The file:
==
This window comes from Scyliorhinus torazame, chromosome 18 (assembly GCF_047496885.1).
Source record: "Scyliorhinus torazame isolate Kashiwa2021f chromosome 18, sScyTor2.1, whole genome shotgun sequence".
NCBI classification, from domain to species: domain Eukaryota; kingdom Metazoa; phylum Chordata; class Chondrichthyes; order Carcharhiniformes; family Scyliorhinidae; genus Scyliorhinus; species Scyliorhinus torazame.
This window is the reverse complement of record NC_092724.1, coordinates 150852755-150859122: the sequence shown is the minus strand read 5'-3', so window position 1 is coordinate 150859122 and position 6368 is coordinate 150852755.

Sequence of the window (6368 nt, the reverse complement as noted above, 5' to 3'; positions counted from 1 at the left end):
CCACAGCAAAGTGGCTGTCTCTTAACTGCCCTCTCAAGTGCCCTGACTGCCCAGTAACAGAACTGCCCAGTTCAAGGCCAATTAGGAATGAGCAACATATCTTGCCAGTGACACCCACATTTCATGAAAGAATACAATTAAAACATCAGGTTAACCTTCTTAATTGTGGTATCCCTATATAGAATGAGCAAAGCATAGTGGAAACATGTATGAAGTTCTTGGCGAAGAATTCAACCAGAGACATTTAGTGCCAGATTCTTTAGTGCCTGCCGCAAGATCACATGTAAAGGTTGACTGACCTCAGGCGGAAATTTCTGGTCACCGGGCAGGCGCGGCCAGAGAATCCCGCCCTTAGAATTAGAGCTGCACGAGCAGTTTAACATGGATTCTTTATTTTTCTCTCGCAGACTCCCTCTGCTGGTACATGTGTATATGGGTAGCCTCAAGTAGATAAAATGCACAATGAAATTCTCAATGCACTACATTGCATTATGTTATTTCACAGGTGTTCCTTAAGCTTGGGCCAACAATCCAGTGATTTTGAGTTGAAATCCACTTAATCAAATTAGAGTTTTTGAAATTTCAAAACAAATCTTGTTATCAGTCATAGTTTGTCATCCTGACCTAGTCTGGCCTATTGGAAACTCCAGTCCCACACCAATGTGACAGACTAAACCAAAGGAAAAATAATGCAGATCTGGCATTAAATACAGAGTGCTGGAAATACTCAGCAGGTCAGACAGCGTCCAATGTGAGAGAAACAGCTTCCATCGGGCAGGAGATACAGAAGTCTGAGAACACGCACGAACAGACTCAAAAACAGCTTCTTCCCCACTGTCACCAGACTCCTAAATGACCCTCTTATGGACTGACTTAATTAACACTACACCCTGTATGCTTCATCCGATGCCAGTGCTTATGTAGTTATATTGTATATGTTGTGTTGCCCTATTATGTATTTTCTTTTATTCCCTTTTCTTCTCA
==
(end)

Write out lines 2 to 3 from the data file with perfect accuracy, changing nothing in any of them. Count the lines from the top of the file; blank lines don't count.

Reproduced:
Source record: "Scyliorhinus torazame isolate Kashiwa2021f chromosome 18, sScyTor2.1, whole genome shotgun sequence".
NCBI classification, from domain to species: domain Eukaryota; kingdom Metazoa; phylum Chordata; class Chondrichthyes; order Carcharhiniformes; family Scyliorhinidae; genus Scyliorhinus; species Scyliorhinus torazame.